Third base has been a hole for the Red Sox this season. I am sure that this is not news to Red Sox fans. So far this season, Boston third basemen have combined to hit .239/.286/.330, for a 64 wRC+ and -0.4 WAR, per FanGraphs. Only the Braves and the Giants have been getting less production from the hot corner. That is a big problem for a team that is trying to contend.
The Red Sox’s problems at third base are nothing new. According to the Baseball Reference Play Index, Red Sox third basemen have combined for only half a win since 2012, when they traded away Kevin Youkilis because Will Middlebrooks was off to a great start since making his debut. It was good process, but bad results. Middlebrooks struggled with injuries over the following two seasons and hit only .213/.265/.364 during that time. After the 2014 season, the Red Sox decided to sign Sandoval and trade Middlebrooks to the Padres for Ryan Hanigan. Sandoval, in turn, was a huge disappointment in 2015. He hit and fielded so poorly that he was worth almost a full win below replacement, per Baseball Reference.
The Red Sox were so disappointed with Sandoval that they decided to make Travis Shaw their everyday third baseman in 2016. It was an odd decision because Shaw was never much of a prospect, and he had primarily been a first baseman in the minors. It was questionable whether or not he could handle third base.
The Travis Shaw experiment worked great... for about two months. Through May, he hit .292/.358/.508, but he struck out a quarter of the time and had a .376 BABIP. The regression monster came for Shaw, as he hit just .207/.270/.361 for the rest of the year. The Red Sox ended up trading him to the Brewers for just a reliever, Tyler Thornburg, and decided to go back to their pricey investment. Sandoval had missed almost the entire 2016 season due to injury.
“The best shape of his life” has practically become cliché, but in the case of Sandoval, he really did lose a lot of weight and looked better than ever before the start of this season. If he was ever going to give the Sox a return on investment, he had given himself the best chance to do so. He only had 67 PA before hitting the DL, but hit just as poorly as he did in 2015, albeit with a .217 BABIP. His hard-hit rate is at 43 percent, and he is hitting a good percentage of line drives, so hopefully some positive regression will be coming soon.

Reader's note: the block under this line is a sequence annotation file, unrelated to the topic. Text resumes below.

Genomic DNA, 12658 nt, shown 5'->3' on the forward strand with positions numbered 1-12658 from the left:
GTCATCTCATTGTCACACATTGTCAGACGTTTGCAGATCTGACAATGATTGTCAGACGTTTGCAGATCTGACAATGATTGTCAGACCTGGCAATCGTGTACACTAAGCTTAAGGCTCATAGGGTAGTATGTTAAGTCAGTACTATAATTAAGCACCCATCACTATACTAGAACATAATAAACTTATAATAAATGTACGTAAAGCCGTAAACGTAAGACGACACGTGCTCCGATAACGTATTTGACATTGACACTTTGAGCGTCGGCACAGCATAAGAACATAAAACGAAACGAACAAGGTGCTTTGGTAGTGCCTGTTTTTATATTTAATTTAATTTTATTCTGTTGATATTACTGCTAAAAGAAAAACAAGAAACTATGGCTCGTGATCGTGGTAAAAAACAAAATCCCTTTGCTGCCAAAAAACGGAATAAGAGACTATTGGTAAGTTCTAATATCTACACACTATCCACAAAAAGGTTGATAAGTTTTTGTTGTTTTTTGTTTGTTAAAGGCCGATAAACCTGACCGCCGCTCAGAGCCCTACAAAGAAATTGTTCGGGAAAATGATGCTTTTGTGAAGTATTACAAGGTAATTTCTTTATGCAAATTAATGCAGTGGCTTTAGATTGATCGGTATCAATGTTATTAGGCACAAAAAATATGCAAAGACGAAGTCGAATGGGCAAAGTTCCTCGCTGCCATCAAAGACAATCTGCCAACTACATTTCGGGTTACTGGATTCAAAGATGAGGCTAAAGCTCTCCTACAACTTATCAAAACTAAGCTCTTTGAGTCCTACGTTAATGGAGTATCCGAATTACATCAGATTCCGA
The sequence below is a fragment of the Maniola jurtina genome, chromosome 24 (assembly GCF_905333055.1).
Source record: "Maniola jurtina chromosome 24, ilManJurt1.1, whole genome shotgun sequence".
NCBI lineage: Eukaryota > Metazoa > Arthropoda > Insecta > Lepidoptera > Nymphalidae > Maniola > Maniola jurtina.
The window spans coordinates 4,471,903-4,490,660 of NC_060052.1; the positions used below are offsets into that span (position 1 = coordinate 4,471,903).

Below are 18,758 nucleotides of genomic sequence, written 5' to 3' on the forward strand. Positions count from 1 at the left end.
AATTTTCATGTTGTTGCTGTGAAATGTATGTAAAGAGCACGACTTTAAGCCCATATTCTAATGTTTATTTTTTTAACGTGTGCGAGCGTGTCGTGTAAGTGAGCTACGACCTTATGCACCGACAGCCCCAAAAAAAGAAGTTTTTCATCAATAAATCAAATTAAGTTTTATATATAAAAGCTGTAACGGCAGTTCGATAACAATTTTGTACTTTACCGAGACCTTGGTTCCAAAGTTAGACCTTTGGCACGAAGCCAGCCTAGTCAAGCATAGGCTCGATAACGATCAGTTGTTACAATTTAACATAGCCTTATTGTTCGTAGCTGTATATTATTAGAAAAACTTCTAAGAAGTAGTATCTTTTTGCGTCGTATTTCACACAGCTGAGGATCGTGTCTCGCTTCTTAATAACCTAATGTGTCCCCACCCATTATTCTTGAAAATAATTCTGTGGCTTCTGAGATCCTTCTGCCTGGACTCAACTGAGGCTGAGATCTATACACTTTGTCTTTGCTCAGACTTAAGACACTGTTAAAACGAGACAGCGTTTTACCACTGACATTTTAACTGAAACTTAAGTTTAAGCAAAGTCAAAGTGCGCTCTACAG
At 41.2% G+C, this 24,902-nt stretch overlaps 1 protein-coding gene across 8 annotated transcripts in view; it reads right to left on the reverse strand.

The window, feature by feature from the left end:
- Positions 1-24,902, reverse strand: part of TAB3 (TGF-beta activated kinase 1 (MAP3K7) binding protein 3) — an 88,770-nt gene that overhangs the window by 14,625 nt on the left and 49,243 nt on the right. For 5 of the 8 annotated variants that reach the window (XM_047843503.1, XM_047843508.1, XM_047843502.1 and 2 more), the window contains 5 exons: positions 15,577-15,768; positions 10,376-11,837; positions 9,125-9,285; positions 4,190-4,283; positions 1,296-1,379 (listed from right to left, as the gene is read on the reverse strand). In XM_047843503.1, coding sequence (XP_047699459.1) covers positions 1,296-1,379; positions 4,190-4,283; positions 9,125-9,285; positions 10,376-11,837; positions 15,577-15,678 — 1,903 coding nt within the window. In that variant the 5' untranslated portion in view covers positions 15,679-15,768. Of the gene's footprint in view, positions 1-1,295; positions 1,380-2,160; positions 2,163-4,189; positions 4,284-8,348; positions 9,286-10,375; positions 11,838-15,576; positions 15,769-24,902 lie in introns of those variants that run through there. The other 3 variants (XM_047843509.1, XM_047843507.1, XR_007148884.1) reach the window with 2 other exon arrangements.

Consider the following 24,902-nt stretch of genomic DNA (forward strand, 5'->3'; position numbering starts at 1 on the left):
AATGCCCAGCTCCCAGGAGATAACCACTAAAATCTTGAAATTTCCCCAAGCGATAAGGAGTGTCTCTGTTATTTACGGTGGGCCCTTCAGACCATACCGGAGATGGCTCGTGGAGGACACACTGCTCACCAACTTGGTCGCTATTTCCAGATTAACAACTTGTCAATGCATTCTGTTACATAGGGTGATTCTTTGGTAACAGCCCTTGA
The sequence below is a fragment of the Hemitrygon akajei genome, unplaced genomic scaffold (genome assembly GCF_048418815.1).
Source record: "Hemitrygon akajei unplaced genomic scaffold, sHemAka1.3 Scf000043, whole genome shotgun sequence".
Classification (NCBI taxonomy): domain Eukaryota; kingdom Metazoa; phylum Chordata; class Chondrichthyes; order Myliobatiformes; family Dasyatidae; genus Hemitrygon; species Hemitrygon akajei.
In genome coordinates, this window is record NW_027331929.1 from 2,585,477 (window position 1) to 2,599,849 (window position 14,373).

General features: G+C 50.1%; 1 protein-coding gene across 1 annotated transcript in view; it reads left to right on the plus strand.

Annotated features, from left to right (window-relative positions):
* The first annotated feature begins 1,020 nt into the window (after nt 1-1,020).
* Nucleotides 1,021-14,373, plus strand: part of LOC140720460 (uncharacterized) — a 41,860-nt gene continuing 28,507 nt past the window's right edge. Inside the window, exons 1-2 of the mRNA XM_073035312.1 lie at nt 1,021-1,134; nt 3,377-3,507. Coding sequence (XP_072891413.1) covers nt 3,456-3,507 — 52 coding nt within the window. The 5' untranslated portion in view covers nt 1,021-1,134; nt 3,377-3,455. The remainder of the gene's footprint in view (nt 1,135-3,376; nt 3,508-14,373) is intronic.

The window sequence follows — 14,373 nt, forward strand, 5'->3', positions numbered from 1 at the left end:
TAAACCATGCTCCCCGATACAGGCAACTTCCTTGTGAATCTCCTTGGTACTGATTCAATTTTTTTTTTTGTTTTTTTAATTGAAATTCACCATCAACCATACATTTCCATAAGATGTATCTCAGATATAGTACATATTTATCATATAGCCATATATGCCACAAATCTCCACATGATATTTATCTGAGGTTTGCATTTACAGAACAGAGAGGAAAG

None of the backups have performed much better than Sandoval did in his absence. Red Sox fans are just going to have to hope that he figures something out or enjoys some positive regression when he comes back.
The irony in all this is that Shaw is doing quite well in Milwaukee, and Thornburg has yet to play a game for the Sox. He is hitting .283/.320/.543 with 8 HR. On the other hand, it’s not clear that Shaw has actually changed for the better; he has improved his contact rates, but he is also walking a lot less. Unlike players such as Francisco Lindor, he is hitting the ball on the ground a lot more often. Furthermore, his home run spike is the result of a 25 percent HR/FB ratio. Red Sox fans might be missing him right now, but they probably won’t be by the end of the season.
Sandoval is under contract through 2019, but will almost certainly lose playing time once Rafael Devers reaches the majors. He is one of the best prospects in baseball and is clearly the Red Sox’s future at third base. He is only 20 years old and is currently killing it in Double A. He is hitting .324/.393/.590 with 7 HR. He is making great progress in his development, but he probably won’t see major league action until late 2018 at the earliest.
The Red Sox do not have a lot of options on the trade market, either. They could check in with the Reds to see if Eugenio Suárez is available, but with the way he is performing they would have to pay a lot. That would be awfully risky. Moreover, he is under contract through 2020, so the Red Sox would have a logjam at third base whenever Devers gets the call-up. Something else they could do is take a flyer on Todd Frazier if they can get him for dirt cheap. However, his upside is low and he is struggling right now. His BABIP and HR/FB are very low for him, so one could bet on better luck coming his way. Still, he is highly unlikely to be anything more than a league-average hitter, and he is far from that at the moment.
The good news for the Red Sox is that they have enough talent elsewhere to make up for third base being a black hole. Hopefully they can hang on until Devers makes his debut, which could be as early as next year.
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Luis Torres is a Featured Writer at Beyond the Box Score. He is a medicinal chemist by day, baseball analyst by night. You can follow him on Twitter at @Chemtorres21.